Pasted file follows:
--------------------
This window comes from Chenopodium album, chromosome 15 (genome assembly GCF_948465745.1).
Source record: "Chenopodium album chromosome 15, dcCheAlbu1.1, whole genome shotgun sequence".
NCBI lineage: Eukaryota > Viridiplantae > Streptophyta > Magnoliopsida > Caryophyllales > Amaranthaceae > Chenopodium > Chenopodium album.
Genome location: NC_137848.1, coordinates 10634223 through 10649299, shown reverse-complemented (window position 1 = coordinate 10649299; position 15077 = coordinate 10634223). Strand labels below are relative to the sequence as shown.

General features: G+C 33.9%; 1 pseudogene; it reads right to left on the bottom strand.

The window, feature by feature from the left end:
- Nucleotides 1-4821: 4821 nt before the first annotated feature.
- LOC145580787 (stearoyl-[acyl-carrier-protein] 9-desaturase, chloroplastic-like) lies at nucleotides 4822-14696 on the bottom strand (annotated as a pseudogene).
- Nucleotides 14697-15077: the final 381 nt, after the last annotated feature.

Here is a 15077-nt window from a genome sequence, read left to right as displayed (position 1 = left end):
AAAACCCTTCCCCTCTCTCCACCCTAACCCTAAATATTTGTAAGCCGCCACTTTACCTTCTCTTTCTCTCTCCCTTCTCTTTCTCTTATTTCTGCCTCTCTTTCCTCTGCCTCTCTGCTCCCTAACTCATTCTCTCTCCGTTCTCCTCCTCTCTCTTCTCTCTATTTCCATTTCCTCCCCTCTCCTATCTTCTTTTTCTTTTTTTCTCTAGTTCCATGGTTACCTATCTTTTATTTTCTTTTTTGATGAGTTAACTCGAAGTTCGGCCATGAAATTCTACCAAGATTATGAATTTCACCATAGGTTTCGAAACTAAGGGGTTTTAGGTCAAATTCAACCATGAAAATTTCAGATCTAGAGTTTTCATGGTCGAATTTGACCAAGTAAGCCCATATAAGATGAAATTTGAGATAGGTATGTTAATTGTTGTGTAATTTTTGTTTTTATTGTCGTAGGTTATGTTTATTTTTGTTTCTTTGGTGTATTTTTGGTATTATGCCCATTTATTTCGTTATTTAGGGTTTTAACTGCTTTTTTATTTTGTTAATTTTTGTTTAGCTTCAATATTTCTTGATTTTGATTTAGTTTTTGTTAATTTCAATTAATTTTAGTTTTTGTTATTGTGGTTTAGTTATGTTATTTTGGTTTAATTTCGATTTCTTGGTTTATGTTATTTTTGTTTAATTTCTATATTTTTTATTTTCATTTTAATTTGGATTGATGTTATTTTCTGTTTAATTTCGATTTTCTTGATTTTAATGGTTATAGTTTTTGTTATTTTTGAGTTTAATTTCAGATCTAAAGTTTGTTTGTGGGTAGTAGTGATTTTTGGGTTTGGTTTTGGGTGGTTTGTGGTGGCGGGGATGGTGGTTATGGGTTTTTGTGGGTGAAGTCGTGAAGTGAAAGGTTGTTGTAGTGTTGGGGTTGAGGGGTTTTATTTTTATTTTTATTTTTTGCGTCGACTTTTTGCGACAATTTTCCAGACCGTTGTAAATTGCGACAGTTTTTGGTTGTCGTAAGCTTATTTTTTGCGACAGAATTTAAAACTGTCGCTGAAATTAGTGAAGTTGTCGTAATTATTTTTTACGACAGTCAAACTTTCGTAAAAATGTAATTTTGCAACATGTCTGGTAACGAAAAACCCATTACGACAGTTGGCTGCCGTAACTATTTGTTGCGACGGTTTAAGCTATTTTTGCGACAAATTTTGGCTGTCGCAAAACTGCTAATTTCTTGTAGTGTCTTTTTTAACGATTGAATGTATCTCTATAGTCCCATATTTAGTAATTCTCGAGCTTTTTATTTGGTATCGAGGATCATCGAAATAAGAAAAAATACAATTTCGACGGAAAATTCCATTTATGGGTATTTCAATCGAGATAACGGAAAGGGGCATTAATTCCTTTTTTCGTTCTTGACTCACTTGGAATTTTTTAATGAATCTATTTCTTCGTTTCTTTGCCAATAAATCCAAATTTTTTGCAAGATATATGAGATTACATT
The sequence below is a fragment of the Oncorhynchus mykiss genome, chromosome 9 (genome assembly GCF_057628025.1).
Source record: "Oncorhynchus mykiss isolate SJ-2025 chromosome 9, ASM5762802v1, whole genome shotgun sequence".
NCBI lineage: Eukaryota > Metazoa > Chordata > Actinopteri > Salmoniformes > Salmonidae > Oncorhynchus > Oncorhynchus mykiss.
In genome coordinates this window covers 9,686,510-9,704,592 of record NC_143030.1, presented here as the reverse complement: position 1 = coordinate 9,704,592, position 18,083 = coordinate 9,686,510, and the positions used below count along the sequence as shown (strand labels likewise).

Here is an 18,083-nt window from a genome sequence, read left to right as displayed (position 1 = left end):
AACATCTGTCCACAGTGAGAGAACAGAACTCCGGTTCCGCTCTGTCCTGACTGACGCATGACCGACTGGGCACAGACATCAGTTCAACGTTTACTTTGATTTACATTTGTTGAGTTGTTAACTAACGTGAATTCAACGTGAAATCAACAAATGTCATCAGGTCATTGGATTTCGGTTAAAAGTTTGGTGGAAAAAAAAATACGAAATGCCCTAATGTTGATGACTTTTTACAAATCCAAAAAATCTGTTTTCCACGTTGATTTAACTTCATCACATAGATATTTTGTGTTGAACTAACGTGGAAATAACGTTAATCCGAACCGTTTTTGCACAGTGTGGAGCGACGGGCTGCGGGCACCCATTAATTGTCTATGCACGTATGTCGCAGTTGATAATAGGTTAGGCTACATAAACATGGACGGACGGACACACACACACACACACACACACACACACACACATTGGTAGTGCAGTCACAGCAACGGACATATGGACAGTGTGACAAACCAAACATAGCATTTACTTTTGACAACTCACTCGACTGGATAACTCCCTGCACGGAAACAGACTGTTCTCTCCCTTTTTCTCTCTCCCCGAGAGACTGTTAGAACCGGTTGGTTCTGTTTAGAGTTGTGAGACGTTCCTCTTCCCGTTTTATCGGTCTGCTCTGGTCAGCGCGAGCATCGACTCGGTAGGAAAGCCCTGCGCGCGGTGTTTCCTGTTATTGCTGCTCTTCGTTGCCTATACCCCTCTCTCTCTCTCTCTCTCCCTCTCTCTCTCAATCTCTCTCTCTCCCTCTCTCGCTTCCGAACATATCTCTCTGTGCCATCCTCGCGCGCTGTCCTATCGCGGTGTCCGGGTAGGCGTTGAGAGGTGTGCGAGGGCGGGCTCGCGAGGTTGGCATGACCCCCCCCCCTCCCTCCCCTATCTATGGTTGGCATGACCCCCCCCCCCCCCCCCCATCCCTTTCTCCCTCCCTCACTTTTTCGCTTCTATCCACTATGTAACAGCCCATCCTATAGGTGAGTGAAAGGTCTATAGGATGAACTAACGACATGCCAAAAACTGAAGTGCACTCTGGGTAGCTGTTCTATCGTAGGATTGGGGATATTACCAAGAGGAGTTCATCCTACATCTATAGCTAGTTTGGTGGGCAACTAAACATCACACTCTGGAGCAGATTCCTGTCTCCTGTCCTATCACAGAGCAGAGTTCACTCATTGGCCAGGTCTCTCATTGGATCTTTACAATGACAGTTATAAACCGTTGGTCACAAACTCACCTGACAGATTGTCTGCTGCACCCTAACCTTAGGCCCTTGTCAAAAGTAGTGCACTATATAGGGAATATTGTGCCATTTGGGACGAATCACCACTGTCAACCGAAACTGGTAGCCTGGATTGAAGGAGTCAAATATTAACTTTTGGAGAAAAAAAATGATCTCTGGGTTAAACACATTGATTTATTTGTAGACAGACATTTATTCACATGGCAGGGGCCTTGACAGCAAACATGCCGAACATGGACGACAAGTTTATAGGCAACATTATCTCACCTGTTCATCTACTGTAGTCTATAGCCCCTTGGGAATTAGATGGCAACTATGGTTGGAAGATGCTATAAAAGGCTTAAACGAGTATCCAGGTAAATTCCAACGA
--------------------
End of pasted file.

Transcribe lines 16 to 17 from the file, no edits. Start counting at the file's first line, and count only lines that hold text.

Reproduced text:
Here is an 18,083-nt window from a genome sequence, read left to right as displayed (position 1 = left end):
AACATCTGTCCACAGTGAGAGAACAGAACTCCGGTTCCGCTCTGTCCTGACTGACGCATGACCGACTGGGCACAGACATCAGTTCAACGTTTACTTTGATTTACATTTGTTGAGTTGTTAACTAACGTGAATTCAACGTGAAATCAACAAATGTCATCAGGTCATTGGATTTCGGTTAAAAGTTTGGTGGAAAAAAAAATACGAAATGCCCTAATGTTGATGACTTTTTACAAATCCAAAAAATCTGTTTTCCACGTTGATTTAACTTCATCACATAGATATTTTGTGTTGAACTAACGTGGAAATAACGTTAATCCGAACCGTTTTTGCACAGTGTGGAGCGACGGGCTGCGGGCACCCATTAATTGTCTATGCACGTATGTCGCAGTTGATAATAGGTTAGGCTACATAAACATGGACGGACGGACACACACACACACACACACACACACACACACACATTGGTAGTGCAGTCACAGCAACGGACATATGGACAGTGTGACAAACCAAACATAGCATTTACTTTTGACAACTCACTCGACTGGATAACTCCCTGCACGGAAACAGACTGTTCTCTCCCTTTTTCTCTCTCCCCGAGAGACTGTTAGAACCGGTTGGTTCTGTTTAGAGTTGTGAGACGTTCCTCTTCCCGTTTTATCGGTCTGCTCTGGTCAGCGCGAGCATCGACTCGGTAGGAAAGCCCTGCGCGCGGTGTTTCCTGTTATTGCTGCTCTTCGTTGCCTATACCCCTCTCTCTCTCTCTCTCTCCCTCTCTCTCTCAATCTCTCTCTCTCCCTCTCTCGCTTCCGAACATATCTCTCTGTGCCATCCTCGCGCGCTGTCCTATCGCGGTGTCCGGGTAGGCGTTGAGAGGTGTGCGAGGGCGGGCTCGCGAGGTTGGCATGACCCCCCCCCCTCCCTCCCCTATCTATGGTTGGCATGACCCCCCCCCCCCCCCCCCATCCCTTTCTCCCTCCCTCACTTTTTCGCTTCTATCCACTATGTAACAGCCCATCCTATAGGTGAGTGAAAGGTCTATAGGATGAACTAACGACATGCCAAAAACTGAAGTGCACTCTGGGTAGCTGTTCTATCGTAGGATTGGGGATATTACCAAGAGGAGTTCATCCTACATCTATAGCTAGTTTGGTGGGCAACTAAACATCACACTCTGGAGCAGATTCCTGTCTCCTGTCCTATCACAGAGCAGAGTTCACTCATTGGCCAGGTCTCTCATTGGATCTTTACAATGACAGTTATAAACCGTTGGTCACAAACTCACCTGACAGATTGTCTGCTGCACCCTAACCTTAGGCCCTTGTCAAAAGTAGTGCACTATATAGGGAATATTGTGCCATTTGGGACGAATCACCACTGTCAACCGAAACTGGTAGCCTGGATTGAAGGAGTCAAATATTAACTTTTGGAGAAAAAAAATGATCTCTGGGTTAAACACATTGATTTATTTGTAGACAGACATTTATTCACATGGCAGGGGCCTTGACAGCAAACATGCCGAACATGGACGACAAGTTTATAGGCAACATTATCTCACCTGTTCATCTACTGTAGTCTATAGCCCCTTGGGAATTAGATGGCAACTATGGTTGGAAGATGCTATAAAAGGCTTAAACGAGTATCCAGGTAAATTCCAACGA